Sippie Wallace was a singer, songwriter, and pianist. Best known for her jazz and blues repertories, she played the black vaudeville circuit in the 1920s. She made almost 50 records for the Okeh label, which specialized in jazz and blues, or “race” music, as it was referred to during that time.
Wallace was born as Beulah Belle Thomas on November 1, 1898, in the Delta lowlands of Jefferson County, Arkansas; she was one of 13 children.
Her family was a musical family: her brother George W. Thomas became a notable pianist, bandleader, composer, and music publisher; another brother, Hersal Thomas, was a pianist and composer.
As a young girl, she moved with her family to Houston, Texas. During this time, she sang and played the piano in Shiloh Baptist Church, where her father was a deacon. However, in the evenings, she and her siblings would sneak out to tent shows. By the time she was in her mid-teens, they began playing in the shows. By performing in various Texas shows, she was able to build a solid following as a spirited blues singer.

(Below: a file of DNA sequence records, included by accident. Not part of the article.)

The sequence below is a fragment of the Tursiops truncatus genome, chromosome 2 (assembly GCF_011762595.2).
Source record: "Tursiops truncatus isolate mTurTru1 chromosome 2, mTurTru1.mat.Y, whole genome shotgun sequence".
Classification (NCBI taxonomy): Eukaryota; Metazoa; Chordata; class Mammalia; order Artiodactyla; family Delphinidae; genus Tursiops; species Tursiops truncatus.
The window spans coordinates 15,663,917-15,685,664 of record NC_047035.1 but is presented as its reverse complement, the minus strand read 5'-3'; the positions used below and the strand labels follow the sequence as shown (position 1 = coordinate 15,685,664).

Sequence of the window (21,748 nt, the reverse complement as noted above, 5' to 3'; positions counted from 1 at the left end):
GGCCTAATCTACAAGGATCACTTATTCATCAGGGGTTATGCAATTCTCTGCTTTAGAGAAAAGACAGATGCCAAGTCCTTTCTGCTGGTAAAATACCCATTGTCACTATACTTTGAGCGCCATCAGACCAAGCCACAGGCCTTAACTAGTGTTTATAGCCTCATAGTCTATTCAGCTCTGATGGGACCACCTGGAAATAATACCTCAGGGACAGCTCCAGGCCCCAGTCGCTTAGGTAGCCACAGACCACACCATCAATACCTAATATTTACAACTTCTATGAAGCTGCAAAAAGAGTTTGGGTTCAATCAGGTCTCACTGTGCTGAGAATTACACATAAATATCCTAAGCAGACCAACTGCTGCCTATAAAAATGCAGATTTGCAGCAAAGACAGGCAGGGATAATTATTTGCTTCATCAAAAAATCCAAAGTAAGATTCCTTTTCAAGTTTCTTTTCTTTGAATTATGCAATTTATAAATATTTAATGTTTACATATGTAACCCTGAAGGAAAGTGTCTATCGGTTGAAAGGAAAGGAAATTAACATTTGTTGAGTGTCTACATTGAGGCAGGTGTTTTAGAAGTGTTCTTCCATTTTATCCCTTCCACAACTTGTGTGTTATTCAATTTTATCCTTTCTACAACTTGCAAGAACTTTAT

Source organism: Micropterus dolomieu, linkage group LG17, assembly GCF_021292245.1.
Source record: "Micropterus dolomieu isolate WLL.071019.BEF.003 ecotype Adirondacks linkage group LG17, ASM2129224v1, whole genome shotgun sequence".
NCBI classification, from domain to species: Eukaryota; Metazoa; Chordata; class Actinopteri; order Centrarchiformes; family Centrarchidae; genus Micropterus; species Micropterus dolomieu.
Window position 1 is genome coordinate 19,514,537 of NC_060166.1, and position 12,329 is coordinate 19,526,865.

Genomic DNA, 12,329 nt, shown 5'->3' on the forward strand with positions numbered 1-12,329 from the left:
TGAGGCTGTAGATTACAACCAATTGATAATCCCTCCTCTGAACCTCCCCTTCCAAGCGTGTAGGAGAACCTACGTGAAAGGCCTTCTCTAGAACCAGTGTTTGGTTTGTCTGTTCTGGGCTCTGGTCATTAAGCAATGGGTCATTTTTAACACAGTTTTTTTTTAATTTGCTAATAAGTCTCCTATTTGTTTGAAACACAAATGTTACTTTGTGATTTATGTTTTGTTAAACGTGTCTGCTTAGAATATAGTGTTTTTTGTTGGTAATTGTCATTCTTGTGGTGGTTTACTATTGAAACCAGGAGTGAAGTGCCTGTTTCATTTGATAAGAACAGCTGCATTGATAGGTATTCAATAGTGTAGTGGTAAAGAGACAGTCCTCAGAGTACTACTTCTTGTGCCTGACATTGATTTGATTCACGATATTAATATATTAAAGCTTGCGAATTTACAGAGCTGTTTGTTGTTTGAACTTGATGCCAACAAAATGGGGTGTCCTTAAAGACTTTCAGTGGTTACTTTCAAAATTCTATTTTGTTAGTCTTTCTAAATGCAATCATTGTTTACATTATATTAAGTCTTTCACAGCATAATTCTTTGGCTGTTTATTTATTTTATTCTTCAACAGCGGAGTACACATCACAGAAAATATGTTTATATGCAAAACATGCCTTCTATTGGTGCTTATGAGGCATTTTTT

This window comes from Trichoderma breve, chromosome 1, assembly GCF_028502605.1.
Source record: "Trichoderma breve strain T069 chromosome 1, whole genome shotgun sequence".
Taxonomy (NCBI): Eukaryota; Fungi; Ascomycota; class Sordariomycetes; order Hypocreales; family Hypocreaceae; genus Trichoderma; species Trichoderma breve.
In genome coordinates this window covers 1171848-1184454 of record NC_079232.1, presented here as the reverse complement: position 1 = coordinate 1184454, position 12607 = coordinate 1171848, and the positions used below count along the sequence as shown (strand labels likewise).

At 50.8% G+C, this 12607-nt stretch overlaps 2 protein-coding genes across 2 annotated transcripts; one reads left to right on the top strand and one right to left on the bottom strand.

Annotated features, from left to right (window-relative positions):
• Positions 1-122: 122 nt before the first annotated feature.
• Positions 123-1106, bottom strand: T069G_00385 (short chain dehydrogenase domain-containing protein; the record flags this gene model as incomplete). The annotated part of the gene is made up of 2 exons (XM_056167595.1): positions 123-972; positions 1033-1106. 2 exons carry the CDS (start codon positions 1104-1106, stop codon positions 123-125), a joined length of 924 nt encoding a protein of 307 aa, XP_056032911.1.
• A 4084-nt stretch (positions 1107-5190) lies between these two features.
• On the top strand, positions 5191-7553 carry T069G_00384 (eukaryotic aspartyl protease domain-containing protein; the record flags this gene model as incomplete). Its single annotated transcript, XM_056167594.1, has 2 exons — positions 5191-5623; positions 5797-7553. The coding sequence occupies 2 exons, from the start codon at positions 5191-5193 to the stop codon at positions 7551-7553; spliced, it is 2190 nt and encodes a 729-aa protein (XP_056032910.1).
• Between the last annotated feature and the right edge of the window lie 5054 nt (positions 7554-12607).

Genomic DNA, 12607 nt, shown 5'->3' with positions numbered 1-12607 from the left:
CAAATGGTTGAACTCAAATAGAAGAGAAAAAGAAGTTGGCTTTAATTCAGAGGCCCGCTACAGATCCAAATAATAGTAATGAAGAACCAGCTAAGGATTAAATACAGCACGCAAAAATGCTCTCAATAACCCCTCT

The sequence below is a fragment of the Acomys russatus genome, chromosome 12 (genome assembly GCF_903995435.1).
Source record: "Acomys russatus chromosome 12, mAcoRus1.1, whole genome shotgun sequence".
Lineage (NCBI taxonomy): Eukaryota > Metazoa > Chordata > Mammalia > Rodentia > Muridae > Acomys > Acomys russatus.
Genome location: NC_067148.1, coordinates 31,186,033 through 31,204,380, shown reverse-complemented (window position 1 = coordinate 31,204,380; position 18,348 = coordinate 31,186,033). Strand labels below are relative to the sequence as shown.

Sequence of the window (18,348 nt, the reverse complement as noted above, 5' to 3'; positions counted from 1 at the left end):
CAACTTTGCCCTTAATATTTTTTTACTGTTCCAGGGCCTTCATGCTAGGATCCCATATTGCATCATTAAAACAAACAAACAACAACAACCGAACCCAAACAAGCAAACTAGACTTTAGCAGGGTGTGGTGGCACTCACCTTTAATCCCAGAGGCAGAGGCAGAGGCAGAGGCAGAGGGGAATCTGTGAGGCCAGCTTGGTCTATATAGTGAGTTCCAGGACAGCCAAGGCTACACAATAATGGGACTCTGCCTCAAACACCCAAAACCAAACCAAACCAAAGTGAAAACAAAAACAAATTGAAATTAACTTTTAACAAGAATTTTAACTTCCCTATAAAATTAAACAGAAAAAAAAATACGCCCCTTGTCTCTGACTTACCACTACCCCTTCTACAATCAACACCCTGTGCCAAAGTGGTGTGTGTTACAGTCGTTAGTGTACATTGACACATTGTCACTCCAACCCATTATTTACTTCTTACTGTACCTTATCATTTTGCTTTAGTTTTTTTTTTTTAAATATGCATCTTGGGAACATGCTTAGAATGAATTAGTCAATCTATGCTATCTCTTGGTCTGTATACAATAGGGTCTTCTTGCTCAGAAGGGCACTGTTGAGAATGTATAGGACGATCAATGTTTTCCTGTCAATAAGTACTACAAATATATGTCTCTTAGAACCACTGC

Wallace moved to Detroit in 1929, and became an accomplished gospel musician serving as a singer, organist, and choir director at Leland Baptist Church. She recorded an album, Women Be Wise, on October 31, 1966, in Copenhagen, Denmark, with Roosevelt Sykes and Little Brother Montgomery playing the piano. In 1966, she also recorded Sings the Blues, on which she accompanied herself on piano on the title song.
She was inducted into the Michigan Women’s Hall of Fame in 1993, and remained in Detroit until her death in 1986.